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Michal Scott: The Dream and the Hope of the Slave: Mary Eliza Mahoney 1845-1926 (Contest)
Wednesday, November 16th, 2022

UPDATE: The winner is…Debra Guyette!

“I am the dream and the hope of the slave.”

When I read this line penned in Maya Angelou’s poem, “And Still I Rise,” the inspirational example of a woman like Mary Eliza Mahoney comes to my mind.

Mary was born in the spring of 1845 in Boston Massachusetts to former slaves. They had moved to Boston from North Carolina in search of a better life for themselves and their children.

At age ten, Mary attended the Phillips School, one of the first integrated schools in Boston. By eighteen, she knew she wanted to be a nurse and began working at the New England Hospital for Women and Children. For fifteen years, she acted as janitor, cook, washerwoman, and finally as a nurse’s aide, where she got hands-on experience with the nursing profession. In 1878, at the age of thirty-three, Mary’s diligence and work ethic gained her admittance to the hospital’s professional graduate school for nursing, despite not meeting the age range criteria of being twenty-one to thirty-one. The program, which ran for sixteen months, offered lectures and first-hand experience in the hospital. Of the forty-two students that entered the program in 1878, Mary was one of four to graduate in 1879, making her the first African American in the US to earn a professional nursing license. Due to racial discrimination in the public sphere, Mary worked as a private care nurse, mostly, but not solely, for white wealthy families.

Because the nursing associations she was active in were not always welcoming to blacks, she co-founded the National Association of Colored Graduate Nurses in 1908. The mission of the NACGN was to improve educational access for black women to nursing practices, raise their living standards, and change the poor perception society had of them. It existed until 1951 when it merged with the American Nurses Association.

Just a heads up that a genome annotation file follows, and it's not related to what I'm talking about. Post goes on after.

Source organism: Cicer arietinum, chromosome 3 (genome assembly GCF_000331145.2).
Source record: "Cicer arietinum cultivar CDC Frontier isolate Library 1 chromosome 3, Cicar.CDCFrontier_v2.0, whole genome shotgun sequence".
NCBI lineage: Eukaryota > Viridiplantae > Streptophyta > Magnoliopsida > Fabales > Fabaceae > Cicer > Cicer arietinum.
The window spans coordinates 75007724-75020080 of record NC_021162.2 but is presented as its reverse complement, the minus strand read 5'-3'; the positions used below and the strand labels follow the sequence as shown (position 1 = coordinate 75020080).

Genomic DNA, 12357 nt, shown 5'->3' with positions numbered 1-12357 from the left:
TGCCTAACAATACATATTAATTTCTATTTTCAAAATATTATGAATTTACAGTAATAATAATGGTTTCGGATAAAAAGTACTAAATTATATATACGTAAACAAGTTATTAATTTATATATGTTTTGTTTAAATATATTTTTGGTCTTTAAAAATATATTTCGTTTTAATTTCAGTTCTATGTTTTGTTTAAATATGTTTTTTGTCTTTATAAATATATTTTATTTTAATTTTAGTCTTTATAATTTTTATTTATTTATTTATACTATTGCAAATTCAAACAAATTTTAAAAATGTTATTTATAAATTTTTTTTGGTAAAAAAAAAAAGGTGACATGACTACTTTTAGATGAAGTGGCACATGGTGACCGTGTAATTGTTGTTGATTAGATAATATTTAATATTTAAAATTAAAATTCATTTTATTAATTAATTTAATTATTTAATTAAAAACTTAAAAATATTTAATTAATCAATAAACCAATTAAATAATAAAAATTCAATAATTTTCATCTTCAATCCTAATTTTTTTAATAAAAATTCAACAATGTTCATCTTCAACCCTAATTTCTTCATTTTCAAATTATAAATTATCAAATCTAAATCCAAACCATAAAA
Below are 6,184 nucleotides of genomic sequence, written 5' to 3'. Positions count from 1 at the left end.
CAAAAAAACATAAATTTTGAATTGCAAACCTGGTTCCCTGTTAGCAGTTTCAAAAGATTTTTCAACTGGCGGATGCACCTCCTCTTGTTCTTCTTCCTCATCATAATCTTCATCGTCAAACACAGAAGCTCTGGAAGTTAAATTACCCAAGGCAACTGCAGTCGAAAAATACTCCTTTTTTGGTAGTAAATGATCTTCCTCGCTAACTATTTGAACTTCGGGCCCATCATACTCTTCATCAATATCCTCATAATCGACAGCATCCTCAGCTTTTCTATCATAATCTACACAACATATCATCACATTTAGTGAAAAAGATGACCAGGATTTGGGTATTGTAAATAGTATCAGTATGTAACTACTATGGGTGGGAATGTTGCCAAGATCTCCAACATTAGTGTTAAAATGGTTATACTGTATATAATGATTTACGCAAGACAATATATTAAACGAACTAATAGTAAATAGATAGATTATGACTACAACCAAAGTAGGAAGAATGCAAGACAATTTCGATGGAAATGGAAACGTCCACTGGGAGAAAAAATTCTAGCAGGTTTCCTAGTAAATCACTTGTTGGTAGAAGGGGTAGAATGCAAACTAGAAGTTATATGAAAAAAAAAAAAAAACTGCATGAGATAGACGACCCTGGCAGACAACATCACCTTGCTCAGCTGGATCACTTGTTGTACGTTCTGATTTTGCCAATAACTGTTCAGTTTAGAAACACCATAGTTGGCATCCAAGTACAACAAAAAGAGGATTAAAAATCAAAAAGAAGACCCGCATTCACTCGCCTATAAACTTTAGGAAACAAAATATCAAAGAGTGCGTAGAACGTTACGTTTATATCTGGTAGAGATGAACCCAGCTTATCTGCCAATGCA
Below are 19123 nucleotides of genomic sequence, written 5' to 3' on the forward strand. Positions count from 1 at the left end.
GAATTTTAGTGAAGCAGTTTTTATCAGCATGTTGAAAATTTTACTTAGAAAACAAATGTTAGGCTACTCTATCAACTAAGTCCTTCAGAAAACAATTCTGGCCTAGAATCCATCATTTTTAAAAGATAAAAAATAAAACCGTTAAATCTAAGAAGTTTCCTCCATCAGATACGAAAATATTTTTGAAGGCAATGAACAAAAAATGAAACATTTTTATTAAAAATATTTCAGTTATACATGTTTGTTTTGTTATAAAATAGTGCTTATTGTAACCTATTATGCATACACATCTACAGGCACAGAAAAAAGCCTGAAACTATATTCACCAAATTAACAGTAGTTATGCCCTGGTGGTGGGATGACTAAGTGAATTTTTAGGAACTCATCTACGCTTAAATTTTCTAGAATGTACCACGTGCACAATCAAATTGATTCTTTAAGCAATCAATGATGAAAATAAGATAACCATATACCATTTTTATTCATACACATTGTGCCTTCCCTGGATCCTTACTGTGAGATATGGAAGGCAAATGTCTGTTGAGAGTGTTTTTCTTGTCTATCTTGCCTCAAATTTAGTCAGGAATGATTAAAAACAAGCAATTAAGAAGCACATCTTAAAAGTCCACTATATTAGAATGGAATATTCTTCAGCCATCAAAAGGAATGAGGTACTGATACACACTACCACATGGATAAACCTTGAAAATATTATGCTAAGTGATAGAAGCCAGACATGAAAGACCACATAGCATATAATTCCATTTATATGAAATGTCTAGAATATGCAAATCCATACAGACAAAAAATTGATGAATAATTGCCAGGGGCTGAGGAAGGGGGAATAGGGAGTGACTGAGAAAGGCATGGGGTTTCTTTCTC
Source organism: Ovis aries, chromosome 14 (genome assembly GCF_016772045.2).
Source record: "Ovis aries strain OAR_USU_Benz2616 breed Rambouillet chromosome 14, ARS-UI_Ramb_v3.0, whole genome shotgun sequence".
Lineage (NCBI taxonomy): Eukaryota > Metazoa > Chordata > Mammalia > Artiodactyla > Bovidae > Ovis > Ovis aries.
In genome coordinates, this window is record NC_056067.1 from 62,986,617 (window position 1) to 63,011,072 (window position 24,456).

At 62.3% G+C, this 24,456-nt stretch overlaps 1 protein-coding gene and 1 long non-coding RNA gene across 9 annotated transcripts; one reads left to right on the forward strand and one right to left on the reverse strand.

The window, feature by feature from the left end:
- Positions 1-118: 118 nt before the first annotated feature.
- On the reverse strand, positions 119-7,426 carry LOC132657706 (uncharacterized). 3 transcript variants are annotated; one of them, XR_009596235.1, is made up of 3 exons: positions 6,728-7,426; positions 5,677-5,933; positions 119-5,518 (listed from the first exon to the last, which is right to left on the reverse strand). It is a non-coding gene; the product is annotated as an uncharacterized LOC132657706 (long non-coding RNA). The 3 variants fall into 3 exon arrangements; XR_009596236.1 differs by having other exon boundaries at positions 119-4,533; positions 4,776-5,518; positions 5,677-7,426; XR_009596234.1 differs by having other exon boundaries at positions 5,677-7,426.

In 1911, Mary became the director of the Howard Orphanage Asylum for black children in Kings Park, Long Island and served until 1912.

After forty years, she finally retired from nursing but not from advocacy. When the 19th Amendment was ratified in August 1920, Mahoney was among the first women who registered to vote in Boston.

Mary lived until she was eighty and died of breast cancer on January 4, 1926. Ten years later her achievements were honored by having an award named after her to recognize individual nurses or groups of nurses who promote integration in the nursing field. One of those honorees campaigned to have a monument erected in her honor. In 1973, the monument was dedicated at her gravesite. In 1993, Mary was inducted into the National Women’s Hall of Fame in Seneca Falls, New York.

Many African-Americans, male and female—myself included—are the embodiments of the dreams and hopes of their enslaved ancestors. I’m glad to have learned of the dream and the hope that was Mary Eliza Mahoney.

For a chance at a $10 Amazon gift card, share your thoughts on Mary’s story or on anyone you can think of who paved the way for others. 

One Breath Away